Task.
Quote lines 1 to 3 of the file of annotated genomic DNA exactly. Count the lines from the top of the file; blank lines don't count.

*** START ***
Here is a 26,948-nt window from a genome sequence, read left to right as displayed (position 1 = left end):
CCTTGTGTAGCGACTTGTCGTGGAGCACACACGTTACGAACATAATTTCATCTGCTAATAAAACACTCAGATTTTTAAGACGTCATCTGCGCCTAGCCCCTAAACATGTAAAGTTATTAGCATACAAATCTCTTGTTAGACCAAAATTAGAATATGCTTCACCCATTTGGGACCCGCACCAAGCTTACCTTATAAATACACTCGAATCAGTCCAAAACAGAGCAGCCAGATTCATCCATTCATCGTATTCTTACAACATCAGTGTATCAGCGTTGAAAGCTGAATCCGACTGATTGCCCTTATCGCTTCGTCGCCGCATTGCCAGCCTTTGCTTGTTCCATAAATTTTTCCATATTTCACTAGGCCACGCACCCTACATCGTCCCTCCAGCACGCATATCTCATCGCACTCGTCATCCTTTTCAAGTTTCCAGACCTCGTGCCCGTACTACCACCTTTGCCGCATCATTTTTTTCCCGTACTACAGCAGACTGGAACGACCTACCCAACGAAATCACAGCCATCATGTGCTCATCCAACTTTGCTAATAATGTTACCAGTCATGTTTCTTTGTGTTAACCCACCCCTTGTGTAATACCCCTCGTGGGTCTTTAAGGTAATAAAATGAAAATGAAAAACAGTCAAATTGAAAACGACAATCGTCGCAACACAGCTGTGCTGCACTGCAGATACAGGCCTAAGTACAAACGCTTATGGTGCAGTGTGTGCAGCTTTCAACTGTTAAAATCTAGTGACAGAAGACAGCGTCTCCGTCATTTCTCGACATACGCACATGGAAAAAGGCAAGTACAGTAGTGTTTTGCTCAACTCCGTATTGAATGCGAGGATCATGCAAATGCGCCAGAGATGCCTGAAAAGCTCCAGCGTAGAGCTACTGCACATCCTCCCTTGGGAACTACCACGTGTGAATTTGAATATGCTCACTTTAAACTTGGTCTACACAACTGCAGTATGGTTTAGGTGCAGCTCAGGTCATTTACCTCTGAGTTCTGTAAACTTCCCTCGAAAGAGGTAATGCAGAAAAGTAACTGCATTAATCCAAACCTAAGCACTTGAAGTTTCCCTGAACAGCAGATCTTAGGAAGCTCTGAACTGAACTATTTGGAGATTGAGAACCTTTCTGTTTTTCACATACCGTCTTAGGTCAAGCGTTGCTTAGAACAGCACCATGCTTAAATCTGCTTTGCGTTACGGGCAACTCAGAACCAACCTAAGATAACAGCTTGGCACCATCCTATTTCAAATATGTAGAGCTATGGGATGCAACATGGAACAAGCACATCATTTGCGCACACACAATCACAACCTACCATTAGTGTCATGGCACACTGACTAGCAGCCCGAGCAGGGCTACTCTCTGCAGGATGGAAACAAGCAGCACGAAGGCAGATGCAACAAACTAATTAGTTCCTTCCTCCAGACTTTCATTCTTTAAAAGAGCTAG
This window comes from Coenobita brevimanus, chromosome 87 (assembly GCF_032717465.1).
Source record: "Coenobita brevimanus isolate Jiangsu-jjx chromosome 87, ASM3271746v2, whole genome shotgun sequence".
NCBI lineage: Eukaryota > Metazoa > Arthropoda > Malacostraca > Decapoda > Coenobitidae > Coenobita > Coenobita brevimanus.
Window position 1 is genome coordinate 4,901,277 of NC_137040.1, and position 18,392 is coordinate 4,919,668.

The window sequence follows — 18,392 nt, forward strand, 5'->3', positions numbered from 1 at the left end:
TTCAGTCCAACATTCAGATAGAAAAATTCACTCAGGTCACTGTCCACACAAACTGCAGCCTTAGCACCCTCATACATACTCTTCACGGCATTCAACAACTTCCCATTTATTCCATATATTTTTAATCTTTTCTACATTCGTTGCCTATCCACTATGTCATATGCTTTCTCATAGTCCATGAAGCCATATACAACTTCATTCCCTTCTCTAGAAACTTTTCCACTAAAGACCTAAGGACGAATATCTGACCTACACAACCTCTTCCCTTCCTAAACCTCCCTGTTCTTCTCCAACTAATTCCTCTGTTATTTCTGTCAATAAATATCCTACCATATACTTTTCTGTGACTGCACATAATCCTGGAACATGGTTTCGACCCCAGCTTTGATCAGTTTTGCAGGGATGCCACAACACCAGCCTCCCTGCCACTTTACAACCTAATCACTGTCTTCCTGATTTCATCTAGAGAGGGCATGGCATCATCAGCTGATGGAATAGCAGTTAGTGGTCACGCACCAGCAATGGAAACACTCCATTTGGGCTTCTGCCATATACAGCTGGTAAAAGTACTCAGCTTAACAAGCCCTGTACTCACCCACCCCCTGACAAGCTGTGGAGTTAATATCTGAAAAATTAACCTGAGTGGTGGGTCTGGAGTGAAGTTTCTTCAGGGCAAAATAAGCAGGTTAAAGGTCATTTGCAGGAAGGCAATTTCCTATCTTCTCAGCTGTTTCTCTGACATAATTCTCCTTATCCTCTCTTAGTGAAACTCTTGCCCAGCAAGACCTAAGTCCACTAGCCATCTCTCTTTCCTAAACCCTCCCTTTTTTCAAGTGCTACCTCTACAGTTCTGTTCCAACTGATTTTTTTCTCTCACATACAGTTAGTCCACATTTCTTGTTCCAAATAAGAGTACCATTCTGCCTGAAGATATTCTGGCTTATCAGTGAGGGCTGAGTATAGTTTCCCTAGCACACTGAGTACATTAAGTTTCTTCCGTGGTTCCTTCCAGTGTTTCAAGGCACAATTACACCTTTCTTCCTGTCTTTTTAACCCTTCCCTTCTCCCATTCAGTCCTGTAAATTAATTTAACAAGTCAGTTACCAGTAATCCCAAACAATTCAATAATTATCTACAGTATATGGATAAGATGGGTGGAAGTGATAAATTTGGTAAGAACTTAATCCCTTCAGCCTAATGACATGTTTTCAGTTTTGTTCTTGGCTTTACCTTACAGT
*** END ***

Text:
Here is a 26,948-nt window from a genome sequence, read left to right as displayed (position 1 = left end):
CCTTGTGTAGCGACTTGTCGTGGAGCACACACGTTACGAACATAATTTCATCTGCTAATAAAACACTCAGATTTTTAAGACGTCATCTGCGCCTAGCCCCTAAACATGTAAAGTTATTAGCATACAAATCTCTTGTTAGACCAAAATTAGAATATGCTTCACCCATTTGGGACCCGCACCAAGCTTACCTTATAAATACACTCGAATCAGTCCAAAACAGAGCAGCCAGATTCATCCATTCATCGTATTCTTACAACATCAGTGTATCAGCGTTGAAAGCTGAATCCGACTGATTGCCCTTATCGCTTCGTCGCCGCATTGCCAGCCTTTGCTTGTTCCATAAATTTTTCCATATTTCACTAGGCCACGCACCCTACATCGTCCCTCCAGCACGCATATCTCATCGCACTCGTCATCCTTTTCAAGTTTCCAGACCTCGTGCCCGTACTACCACCTTTGCCGCATCATTTTTTTCCCGTACTACAGCAGACTGGAACGACCTACCCAACGAAATCACAGCCATCATGTGCTCATCCAACTTTGCTAATAATGTTACCAGTCATGTTTCTTTGTGTTAACCCACCCCTTGTGTAATACCCCTCGTGGGTCTTTAAGGTAATAAAATGAAAATGAAAAACAGTCAAATTGAAAACGACAATCGTCGCAACACAGCTGTGCTGCACTGCAGATACAGGCCTAAGTACAAACGCTTATGGTGCAGTGTGTGCAGCTTTCAACTGTTAAAATCTAGTGACAGAAGACAGCGTCTCCGTCATTTCTCGACATACGCACATGGAAAAAGGCAAGTACAGTAGTGTTTTGCTCAACTCCGTATTGAATGCGAGGATCATGCAAATGCGCCAGAGATGCCTGAAAAGCTCCAGCGTAGAGCTACTGCACATCCTCCCTTGGGAACTACCACGTGTGAATTTGAATATGCTCACTTTAAACTTGGTCTACACAACTGCAGTATGGTTTAGGTGCAGCTCAGGTCATTTACCTCTGAGTTCTGTAAACTTCCCTCGAAAGAGGTAATGCAGAAAAGTAACTGCATTAATCCAAACCTAAGCACTTGAAGTTTCCCTGAACAGCAGATCTTAGGAAGCTCTGAACTGAACTATTTGGAGATTGAGAACCTTTCTGTTTTTCACATACCGTCTTAGGTCAAGCGTTGCTTAGAACAGCACCATGCTTAAATCTGCTTTGCGTTACGGGCAACTCAGAACCAACCTAAGATAACAGCTTGGCACCATCCTATTTCAAATATGTAGAGCTATGGGATGCAACATGGAACAAGCACATCATTTGCGCACACACAATCACAACCTACCATTAGTGTCATGGCACACTGACTAGCAGCCCGAGCAGGGCTACTCTCTGCAGGATGGAAACAAGCAGCACGAAGGCAGATGCAACAAACTAATTAGTTCCTTCCTCCAGACTTTCATTCTTTAAAAGAGCTAG
This window comes from Coenobita brevimanus, chromosome 87 (assembly GCF_032717465.1).